Adopting the Resource Based View of the firm and using an overview of the Information Economics and business literature on Transaction Cost Theory of the Firm this paper describes two information age characteristics which are essential to the transformation of the way real estate is used by firms:
- Recombinant Real-estate Supply-chain networks and
- Bundled, material, human and informational, resources and capabilities.
This literature is then used to support the Work-architecture model. Finally the Work-architecture model is applied across examples of traditional and innovative offerings in which real estate plays a part. These include:
- Airbnb, an offering which bundles residential real estate with the information technology of an app and which bundles residential real estate with the information technology of an app and dis-intermediates hotel companies completely out of their supply chain networks;
- Plug 'n' Play or serviced offices which can be leased on very short minute or hourly leases and which bundle a commercial real estate space booking app with utilities, furniture, and concierge services and which sit on a supply chain network which intermediates between sub-tenant and end user whether firm or individual; and
- Cross Docking, developed by Walmart and as recently announced by Amazon for its China operations, in which warehousing real estate - an erstwhile secondary activity frequently outsourced, is brought back within the firm, acknowledged to be a primary activity just long enough for it to be completely dis-intermediated from its supply chain network by an app which enables the tracking of incoming goods to be transferred from transport mode to transport mode across the dock, avoiding the warehouse real estate altogether.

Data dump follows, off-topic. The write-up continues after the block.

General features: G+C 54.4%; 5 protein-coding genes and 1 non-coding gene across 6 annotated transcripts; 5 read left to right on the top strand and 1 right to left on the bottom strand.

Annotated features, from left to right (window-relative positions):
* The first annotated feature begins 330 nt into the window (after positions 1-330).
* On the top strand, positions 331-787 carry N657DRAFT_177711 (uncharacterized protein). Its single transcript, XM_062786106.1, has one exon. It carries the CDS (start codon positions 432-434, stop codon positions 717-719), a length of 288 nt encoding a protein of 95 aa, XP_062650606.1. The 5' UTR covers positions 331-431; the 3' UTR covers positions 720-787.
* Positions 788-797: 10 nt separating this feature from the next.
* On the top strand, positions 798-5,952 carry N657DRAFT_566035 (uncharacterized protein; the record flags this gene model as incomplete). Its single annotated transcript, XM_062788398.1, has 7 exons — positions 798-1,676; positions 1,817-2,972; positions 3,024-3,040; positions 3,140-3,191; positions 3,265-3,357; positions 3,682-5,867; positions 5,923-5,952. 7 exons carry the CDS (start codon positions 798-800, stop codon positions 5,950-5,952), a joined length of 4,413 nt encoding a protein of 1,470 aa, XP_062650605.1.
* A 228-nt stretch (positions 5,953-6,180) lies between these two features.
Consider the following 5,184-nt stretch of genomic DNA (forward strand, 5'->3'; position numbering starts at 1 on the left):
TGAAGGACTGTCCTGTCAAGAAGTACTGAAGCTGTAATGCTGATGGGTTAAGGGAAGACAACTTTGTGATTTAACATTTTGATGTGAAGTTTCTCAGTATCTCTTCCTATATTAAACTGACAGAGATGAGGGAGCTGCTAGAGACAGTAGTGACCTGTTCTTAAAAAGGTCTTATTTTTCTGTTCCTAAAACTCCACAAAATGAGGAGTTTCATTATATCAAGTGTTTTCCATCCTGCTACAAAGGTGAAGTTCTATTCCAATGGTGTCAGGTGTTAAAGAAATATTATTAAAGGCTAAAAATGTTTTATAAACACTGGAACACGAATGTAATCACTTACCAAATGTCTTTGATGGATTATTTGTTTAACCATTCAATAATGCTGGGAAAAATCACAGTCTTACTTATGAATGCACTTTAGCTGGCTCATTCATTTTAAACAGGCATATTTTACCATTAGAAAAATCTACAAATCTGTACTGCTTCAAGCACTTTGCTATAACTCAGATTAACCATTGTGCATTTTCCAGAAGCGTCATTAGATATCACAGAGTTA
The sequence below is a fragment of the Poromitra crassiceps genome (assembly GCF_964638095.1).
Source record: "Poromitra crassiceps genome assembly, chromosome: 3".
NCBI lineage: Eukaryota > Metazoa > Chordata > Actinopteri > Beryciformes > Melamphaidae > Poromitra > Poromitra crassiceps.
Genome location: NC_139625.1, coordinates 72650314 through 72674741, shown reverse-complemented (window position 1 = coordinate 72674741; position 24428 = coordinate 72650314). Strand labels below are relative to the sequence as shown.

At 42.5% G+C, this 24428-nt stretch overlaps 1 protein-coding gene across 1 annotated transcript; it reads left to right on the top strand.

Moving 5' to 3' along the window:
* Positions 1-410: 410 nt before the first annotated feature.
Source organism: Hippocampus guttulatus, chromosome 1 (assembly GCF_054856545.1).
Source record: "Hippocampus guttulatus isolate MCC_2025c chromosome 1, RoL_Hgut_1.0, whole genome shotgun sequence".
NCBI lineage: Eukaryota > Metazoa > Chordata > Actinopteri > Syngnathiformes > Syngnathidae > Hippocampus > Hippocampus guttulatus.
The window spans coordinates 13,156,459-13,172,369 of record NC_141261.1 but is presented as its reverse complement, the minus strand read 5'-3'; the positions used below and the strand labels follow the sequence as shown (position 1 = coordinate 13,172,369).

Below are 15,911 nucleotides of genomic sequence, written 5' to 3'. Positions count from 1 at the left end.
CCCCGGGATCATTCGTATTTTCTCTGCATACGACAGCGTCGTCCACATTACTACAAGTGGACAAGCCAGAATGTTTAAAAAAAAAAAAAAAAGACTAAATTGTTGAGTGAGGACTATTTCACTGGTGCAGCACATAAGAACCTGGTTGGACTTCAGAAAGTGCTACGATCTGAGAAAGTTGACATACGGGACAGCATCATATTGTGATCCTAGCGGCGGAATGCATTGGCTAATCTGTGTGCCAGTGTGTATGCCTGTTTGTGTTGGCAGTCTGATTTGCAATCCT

The significance of the Work-architecture model for the real estate professional is that it involves skills which cross between material, human and information resources and capabilities but does not necessarily exclude the need for specialist expertise in any one category. So long as humans continue to have corporality, have not been replaced by cyborgs or robots, and continue to have the need for shelter, real estate is not going to suddenly dematerialize. However real estate professionals require a better understanding of the new space for real estate in order to anticipate, adapt to, create value through, or even be the innovator of new Work-architecture offerings.